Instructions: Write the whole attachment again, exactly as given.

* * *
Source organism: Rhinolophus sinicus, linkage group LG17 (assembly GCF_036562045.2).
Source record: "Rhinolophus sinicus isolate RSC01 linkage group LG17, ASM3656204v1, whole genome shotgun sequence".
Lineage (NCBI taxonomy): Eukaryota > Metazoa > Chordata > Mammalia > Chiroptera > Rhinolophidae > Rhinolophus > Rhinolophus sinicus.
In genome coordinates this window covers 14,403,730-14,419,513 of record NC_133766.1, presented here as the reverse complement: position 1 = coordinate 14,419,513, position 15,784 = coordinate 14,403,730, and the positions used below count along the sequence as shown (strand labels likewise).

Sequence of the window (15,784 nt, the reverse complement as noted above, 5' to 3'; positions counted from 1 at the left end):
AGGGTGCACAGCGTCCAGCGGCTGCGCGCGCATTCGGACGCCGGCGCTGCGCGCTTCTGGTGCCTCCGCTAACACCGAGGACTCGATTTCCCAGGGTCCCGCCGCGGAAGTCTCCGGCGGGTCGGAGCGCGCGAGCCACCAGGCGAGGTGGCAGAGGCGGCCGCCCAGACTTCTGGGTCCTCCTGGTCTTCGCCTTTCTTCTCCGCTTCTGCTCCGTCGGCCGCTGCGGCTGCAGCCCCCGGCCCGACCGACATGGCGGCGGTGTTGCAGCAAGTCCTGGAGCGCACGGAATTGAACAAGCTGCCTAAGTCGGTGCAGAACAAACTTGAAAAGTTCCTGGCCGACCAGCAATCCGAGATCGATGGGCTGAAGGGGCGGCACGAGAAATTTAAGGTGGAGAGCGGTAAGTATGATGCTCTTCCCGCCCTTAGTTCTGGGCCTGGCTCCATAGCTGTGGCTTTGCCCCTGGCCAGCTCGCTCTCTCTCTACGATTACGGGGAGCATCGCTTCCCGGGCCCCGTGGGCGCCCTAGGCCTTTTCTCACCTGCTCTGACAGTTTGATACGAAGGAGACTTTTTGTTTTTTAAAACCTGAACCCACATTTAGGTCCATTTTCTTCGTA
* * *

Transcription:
Source organism: Rhinolophus sinicus, linkage group LG17 (assembly GCF_036562045.2).
Source record: "Rhinolophus sinicus isolate RSC01 linkage group LG17, ASM3656204v1, whole genome shotgun sequence".
Lineage (NCBI taxonomy): Eukaryota > Metazoa > Chordata > Mammalia > Chiroptera > Rhinolophidae > Rhinolophus > Rhinolophus sinicus.
In genome coordinates this window covers 14,403,730-14,419,513 of record NC_133766.1, presented here as the reverse complement: position 1 = coordinate 14,419,513, position 15,784 = coordinate 14,403,730, and the positions used below count along the sequence as shown (strand labels likewise).

Sequence of the window (15,784 nt, the reverse complement as noted above, 5' to 3'; positions counted from 1 at the left end):
AGGGTGCACAGCGTCCAGCGGCTGCGCGCGCATTCGGACGCCGGCGCTGCGCGCTTCTGGTGCCTCCGCTAACACCGAGGACTCGATTTCCCAGGGTCCCGCCGCGGAAGTCTCCGGCGGGTCGGAGCGCGCGAGCCACCAGGCGAGGTGGCAGAGGCGGCCGCCCAGACTTCTGGGTCCTCCTGGTCTTCGCCTTTCTTCTCCGCTTCTGCTCCGTCGGCCGCTGCGGCTGCAGCCCCCGGCCCGACCGACATGGCGGCGGTGTTGCAGCAAGTCCTGGAGCGCACGGAATTGAACAAGCTGCCTAAGTCGGTGCAGAACAAACTTGAAAAGTTCCTGGCCGACCAGCAATCCGAGATCGATGGGCTGAAGGGGCGGCACGAGAAATTTAAGGTGGAGAGCGGTAAGTATGATGCTCTTCCCGCCCTTAGTTCTGGGCCTGGCTCCATAGCTGTGGCTTTGCCCCTGGCCAGCTCGCTCTCTCTCTACGATTACGGGGAGCATCGCTTCCCGGGCCCCGTGGGCGCCCTAGGCCTTTTCTCACCTGCTCTGACAGTTTGATACGAAGGAGACTTTTTGTTTTTTAAAACCTGAACCCACATTTAGGTCCATTTTCTTCGTA